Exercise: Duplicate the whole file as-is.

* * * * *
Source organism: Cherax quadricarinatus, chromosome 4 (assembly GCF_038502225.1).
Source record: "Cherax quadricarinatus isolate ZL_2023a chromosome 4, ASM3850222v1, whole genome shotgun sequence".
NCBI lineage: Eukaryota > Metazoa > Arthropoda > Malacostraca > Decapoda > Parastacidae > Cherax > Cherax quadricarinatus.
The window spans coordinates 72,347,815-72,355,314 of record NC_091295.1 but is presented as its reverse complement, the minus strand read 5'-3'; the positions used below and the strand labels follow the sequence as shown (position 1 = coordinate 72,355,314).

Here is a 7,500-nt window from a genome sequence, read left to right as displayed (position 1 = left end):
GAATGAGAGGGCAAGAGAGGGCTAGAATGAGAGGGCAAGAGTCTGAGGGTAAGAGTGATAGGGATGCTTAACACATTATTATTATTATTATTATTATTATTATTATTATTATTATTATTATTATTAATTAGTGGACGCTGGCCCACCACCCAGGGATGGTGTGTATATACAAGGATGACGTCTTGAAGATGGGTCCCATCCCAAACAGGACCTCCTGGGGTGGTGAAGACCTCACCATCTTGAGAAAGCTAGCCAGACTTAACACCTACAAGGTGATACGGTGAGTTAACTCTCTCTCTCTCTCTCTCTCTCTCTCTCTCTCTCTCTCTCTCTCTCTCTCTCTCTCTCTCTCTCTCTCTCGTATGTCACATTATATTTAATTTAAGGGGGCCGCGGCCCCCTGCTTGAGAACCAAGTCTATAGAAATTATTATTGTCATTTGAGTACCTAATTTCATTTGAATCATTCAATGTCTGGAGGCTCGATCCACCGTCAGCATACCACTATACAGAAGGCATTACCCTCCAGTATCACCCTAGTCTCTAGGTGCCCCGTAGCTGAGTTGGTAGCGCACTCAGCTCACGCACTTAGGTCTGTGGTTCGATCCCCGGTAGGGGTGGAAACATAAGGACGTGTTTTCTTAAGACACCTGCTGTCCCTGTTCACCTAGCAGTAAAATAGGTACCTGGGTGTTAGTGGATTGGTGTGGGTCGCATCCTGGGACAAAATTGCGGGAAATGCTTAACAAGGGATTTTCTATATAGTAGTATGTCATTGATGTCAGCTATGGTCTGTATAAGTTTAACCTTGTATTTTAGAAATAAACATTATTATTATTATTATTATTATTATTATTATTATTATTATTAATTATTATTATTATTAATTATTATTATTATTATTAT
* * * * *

Source organism: Cherax quadricarinatus, chromosome 4 (assembly GCF_038502225.1).
Source record: "Cherax quadricarinatus isolate ZL_2023a chromosome 4, ASM3850222v1, whole genome shotgun sequence".
NCBI lineage: Eukaryota > Metazoa > Arthropoda > Malacostraca > Decapoda > Parastacidae > Cherax > Cherax quadricarinatus.
The window spans coordinates 72,347,815-72,355,314 of record NC_091295.1 but is presented as its reverse complement, the minus strand read 5'-3'; the positions used below and the strand labels follow the sequence as shown (position 1 = coordinate 72,355,314).

Here is a 7,500-nt window from a genome sequence, read left to right as displayed (position 1 = left end):
GAATGAGAGGGCAAGAGAGGGCTAGAATGAGAGGGCAAGAGTCTGAGGGTAAGAGTGATAGGGATGCTTAACACATTATTATTATTATTATTATTATTATTATTATTATTATTATTATTATTATTAATTAGTGGACGCTGGCCCACCACCCAGGGATGGTGTGTATATACAAGGATGACGTCTTGAAGATGGGTCCCATCCCAAACAGGACCTCCTGGGGTGGTGAAGACCTCACCATCTTGAGAAAGCTAGCCAGACTTAACACCTACAAGGTGATACGGTGAGTTAACTCTCTCTCTCTCTCTCTCTCTCTCTCTCTCTCTCTCTCTCTCTCTCTCTCTCTCTCTCTCTCTCTCTCTCGTATGTCACATTATATTTAATTTAAGGGGGCCGCGGCCCCCTGCTTGAGAACCAAGTCTATAGAAATTATTATTGTCATTTGAGTACCTAATTTCATTTGAATCATTCAATGTCTGGAGGCTCGATCCACCGTCAGCATACCACTATACAGAAGGCATTACCCTCCAGTATCACCCTAGTCTCTAGGTGCCCCGTAGCTGAGTTGGTAGCGCACTCAGCTCACGCACTTAGGTCTGTGGTTCGATCCCCGGTAGGGGTGGAAACATAAGGACGTGTTTTCTTAAGACACCTGCTGTCCCTGTTCACCTAGCAGTAAAATAGGTACCTGGGTGTTAGTGGATTGGTGTGGGTCGCATCCTGGGACAAAATTGCGGGAAATGCTTAACAAGGGATTTTCTATATAGTAGTATGTCATTGATGTCAGCTATGGTCTGTATAAGTTTAACCTTGTATTTTAGAAATAAACATTATTATTATTATTATTATTATTATTATTATTATTATTATTAATTATTATTATTATTAATTATTATTATTATTATTAT